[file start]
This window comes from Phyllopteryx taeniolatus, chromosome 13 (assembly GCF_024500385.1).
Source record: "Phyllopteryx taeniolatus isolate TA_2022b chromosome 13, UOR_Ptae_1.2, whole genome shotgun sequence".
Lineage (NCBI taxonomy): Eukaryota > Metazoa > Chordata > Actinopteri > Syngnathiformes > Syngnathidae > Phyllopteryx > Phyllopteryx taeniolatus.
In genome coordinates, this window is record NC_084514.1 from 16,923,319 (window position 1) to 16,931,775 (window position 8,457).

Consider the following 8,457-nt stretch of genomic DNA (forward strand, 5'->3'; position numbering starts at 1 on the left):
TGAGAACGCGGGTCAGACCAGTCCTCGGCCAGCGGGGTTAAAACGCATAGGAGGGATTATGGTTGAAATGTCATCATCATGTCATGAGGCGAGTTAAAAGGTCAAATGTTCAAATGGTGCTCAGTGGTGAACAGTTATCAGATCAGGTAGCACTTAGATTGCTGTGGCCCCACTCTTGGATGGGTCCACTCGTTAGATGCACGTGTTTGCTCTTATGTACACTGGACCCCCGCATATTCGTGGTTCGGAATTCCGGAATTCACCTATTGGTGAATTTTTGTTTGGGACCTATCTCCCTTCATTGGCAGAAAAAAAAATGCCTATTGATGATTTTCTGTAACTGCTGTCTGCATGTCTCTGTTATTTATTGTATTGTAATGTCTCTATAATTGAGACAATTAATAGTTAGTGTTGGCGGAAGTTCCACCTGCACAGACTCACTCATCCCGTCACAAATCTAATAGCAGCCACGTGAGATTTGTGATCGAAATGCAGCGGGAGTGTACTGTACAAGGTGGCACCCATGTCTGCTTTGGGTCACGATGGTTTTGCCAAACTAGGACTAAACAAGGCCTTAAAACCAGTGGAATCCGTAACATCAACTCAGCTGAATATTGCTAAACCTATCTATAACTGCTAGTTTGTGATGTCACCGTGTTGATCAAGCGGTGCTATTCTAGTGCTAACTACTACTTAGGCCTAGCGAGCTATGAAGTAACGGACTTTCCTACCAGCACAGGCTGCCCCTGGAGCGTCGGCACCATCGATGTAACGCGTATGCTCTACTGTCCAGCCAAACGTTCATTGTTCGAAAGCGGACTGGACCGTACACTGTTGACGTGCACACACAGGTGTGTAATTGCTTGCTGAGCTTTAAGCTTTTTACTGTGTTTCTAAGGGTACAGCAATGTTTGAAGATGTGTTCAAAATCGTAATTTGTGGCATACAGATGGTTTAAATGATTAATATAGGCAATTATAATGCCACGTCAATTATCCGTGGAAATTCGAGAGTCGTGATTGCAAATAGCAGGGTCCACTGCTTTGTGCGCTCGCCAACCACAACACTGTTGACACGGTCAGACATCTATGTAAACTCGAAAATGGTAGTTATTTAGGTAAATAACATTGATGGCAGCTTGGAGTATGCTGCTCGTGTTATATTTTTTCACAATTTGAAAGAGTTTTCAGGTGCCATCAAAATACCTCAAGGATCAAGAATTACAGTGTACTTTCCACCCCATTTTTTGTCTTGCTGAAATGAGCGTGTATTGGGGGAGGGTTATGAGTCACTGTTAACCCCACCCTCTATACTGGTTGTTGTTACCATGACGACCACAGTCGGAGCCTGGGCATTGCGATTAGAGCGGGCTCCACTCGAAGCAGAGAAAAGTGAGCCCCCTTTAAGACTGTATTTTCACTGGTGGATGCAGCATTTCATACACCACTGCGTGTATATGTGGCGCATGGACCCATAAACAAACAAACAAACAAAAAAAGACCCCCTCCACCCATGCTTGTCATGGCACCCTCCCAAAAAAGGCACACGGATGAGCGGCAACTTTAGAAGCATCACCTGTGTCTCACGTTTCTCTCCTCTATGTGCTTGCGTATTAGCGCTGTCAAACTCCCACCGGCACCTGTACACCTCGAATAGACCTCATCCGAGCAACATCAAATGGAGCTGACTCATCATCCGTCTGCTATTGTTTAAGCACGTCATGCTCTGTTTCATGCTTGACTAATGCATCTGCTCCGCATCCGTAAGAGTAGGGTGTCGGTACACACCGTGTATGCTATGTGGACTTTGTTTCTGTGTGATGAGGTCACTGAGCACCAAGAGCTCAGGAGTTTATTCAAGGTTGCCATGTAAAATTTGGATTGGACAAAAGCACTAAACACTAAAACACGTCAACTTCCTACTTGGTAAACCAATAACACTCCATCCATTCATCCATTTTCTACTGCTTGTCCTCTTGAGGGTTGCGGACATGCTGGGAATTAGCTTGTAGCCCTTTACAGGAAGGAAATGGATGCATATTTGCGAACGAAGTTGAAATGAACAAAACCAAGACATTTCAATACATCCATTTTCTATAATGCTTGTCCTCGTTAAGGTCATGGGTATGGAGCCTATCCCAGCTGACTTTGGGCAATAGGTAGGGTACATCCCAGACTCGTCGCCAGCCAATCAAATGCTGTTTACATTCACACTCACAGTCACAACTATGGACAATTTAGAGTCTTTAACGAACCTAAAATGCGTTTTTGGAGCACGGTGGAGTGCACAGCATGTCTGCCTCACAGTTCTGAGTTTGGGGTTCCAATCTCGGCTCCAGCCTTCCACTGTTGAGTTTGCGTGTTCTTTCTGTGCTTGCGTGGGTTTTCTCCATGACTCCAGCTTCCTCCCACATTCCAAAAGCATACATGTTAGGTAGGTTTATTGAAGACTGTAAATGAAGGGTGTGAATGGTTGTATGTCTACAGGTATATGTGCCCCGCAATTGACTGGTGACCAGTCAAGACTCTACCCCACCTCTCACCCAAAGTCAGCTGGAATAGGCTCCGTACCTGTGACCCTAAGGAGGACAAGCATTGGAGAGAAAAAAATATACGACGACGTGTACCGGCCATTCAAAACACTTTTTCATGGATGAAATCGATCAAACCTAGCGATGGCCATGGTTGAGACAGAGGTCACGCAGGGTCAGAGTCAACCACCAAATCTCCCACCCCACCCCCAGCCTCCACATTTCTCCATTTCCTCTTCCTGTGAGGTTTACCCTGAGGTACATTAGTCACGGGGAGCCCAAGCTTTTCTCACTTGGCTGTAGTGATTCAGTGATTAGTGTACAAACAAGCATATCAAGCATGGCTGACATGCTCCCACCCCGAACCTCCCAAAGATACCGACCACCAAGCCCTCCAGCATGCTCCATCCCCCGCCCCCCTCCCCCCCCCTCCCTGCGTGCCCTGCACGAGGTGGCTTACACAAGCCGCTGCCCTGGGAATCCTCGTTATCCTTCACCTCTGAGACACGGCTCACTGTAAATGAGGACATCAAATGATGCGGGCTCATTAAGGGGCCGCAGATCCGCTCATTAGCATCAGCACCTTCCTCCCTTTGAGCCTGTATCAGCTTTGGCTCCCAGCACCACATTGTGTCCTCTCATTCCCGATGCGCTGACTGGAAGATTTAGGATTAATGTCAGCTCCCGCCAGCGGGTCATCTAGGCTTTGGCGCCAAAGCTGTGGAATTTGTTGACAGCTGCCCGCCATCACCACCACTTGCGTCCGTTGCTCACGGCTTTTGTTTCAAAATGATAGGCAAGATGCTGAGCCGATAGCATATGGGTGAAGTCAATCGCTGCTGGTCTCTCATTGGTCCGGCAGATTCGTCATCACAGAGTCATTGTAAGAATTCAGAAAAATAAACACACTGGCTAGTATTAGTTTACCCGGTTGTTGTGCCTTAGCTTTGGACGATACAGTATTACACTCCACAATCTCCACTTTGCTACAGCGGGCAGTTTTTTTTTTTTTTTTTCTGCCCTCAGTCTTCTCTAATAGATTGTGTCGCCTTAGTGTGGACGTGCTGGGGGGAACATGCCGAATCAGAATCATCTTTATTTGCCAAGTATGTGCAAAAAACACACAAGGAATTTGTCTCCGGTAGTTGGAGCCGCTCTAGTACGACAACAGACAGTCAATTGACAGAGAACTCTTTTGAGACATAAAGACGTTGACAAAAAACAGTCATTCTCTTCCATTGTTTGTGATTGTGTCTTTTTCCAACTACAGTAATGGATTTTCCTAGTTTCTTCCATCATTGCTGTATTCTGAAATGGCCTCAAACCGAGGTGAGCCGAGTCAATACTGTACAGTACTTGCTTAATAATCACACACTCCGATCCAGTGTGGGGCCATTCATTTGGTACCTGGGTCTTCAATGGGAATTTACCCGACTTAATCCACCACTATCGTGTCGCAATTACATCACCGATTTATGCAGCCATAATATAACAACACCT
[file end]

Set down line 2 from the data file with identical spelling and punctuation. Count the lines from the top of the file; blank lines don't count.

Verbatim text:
Source record: "Phyllopteryx taeniolatus isolate TA_2022b chromosome 13, UOR_Ptae_1.2, whole genome shotgun sequence".